The Tudor Roses

The Tudor Roses

The Rose Blog

Lady Rachel & her Mum's 3rd day of Tudor sight-seeing - Windsor Castle

Day 3 - 13/11/2012:

 

This morning Mute and I woke up feeling a little bit sore, and dishelved. The last two days of carrying heavy luggage had caught up with us, and we were feeling it in the legs, shoulders, and back! Despite the pain, we walked to the castle from the hotel with relative ease, and with me constantly asking Mute whether my calf muscles were more toned. She wasn't that impressed with my legs - wonder why? After a good ten minutes we reached our destination, Windsor Castle.

 

We were here to see one man and one woman in particular; perhaps you can guess who that might be...

 

Windsor Castle - One of Henry VIII's favourite residences

 

It was a good day to visit, because it was the birthday of Edward III, such a magnificent monarch, who created the Order of the Garter. After making our way slowly through security, and with the bottle of mead confiscated yet again (honestly, I'm beginning to think people don't like it!), we managed to catch on to the tail end of a tour being given by one of the guardsmen. Having been to Windsor Castle last year, we were quite familiar with where everything was located, but he revealed to us, secrets about Windsor we would not have known, or probably noticed. For instance if you look closely at the stonework, the slag holding it together has bits of flint within it, and historians and academics alike have all argued on why the castle was built that way. Also, the majority of the castle is built using local stone from Oxfordshire, which is able to self clean itself whenever it rains. Meaning the stone will always manage to look like the castle has recently been built.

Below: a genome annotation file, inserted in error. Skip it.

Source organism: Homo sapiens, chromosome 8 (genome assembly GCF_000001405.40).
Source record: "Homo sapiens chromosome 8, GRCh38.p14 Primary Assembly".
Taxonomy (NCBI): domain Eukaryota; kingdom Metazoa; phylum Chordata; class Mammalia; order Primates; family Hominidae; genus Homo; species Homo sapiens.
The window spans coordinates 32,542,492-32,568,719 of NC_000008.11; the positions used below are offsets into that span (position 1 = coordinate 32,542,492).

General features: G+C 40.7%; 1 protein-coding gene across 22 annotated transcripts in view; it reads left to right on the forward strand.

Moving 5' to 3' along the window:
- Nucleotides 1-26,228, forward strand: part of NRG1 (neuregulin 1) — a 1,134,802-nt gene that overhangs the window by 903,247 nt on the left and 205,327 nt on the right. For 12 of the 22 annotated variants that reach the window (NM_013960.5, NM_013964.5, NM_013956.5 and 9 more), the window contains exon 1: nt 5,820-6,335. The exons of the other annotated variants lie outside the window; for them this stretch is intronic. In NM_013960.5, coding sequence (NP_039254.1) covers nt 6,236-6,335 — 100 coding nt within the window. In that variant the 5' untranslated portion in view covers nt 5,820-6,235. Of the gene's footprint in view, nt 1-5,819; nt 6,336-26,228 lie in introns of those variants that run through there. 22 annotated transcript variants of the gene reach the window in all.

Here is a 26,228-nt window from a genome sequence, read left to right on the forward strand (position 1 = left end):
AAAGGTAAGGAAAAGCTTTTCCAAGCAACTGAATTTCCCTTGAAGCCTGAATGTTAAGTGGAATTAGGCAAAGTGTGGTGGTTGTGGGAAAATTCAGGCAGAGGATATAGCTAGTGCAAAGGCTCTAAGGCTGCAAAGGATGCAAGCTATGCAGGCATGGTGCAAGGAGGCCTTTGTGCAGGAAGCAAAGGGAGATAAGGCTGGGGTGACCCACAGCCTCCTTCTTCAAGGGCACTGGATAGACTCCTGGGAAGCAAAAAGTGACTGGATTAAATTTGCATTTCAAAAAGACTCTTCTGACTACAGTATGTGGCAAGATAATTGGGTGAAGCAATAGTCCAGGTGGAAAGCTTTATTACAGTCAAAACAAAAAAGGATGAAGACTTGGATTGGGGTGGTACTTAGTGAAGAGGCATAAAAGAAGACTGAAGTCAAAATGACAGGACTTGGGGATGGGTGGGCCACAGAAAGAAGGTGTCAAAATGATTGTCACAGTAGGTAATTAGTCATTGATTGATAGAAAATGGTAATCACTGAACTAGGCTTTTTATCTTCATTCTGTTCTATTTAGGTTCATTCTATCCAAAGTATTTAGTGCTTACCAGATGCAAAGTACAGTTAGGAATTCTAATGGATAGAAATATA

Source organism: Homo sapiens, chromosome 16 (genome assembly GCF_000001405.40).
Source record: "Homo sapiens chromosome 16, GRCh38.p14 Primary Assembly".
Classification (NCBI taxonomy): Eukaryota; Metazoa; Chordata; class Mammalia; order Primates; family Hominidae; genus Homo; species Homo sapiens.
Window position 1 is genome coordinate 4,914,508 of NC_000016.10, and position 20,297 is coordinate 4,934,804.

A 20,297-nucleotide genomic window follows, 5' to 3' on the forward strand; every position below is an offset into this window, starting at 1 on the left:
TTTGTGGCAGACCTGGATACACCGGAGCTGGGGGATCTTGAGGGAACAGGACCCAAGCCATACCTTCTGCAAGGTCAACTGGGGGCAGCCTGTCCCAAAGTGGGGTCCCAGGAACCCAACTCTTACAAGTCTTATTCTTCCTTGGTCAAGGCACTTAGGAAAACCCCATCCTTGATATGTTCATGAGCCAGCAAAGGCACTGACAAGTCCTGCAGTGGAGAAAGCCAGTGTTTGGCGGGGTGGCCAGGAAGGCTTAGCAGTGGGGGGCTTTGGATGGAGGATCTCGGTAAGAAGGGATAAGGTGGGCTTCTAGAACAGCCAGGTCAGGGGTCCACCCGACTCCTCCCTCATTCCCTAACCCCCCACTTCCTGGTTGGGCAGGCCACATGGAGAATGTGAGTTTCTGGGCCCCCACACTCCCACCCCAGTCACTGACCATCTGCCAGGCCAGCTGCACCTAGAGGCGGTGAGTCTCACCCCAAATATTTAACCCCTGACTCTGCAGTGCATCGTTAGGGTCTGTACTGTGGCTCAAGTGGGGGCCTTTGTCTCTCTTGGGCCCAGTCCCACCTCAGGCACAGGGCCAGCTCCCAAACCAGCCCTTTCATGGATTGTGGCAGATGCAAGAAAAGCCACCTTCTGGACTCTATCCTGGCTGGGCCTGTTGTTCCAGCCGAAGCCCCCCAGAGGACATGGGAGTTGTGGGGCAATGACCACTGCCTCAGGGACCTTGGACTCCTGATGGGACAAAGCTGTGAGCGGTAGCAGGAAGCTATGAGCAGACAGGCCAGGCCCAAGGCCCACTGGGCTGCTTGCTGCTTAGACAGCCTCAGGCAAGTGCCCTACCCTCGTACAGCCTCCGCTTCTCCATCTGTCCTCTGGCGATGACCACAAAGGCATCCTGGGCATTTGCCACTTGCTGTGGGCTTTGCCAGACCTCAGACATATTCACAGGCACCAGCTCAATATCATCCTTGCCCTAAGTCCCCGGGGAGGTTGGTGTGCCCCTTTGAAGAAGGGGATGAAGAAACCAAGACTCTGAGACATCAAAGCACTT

Our tour was only of the outside of the castle unfortunately, but before the tour ended he showed us, as to where the Queens private apartments were, and the state entrance. Behind us lay something which held my interest a lot more, Queen Elizabeth I's addition to the castle. Whilst her additional building work is small, and thought to be a large set of bedrooms, the detail is exquisite. Below is a picture featuring her addition. Like her father before her, Windsor was a favourite residence of Elizabeth.

 



Elizabeth I's Addition - The difference in architecture and building work is clear.

 

After we had thanked the guide, we made our way to the state apartments - my second favourite place to visit within Windsor. Unfortunately, we were not allowed to take photos within the apartments, but a visit is well worth it. As you enter into the apartments, there is a staircase, and on either side of the staircase sits a horse, and knight, whose armour and saddles are quite breathtaking. Moving idly through the rooms with such a vast array of history from the reigns of many of England’s monarchs, we came into one of my favourite rooms: St Georges Hall.

 

In the picture above you can see the shields upon the ceiling.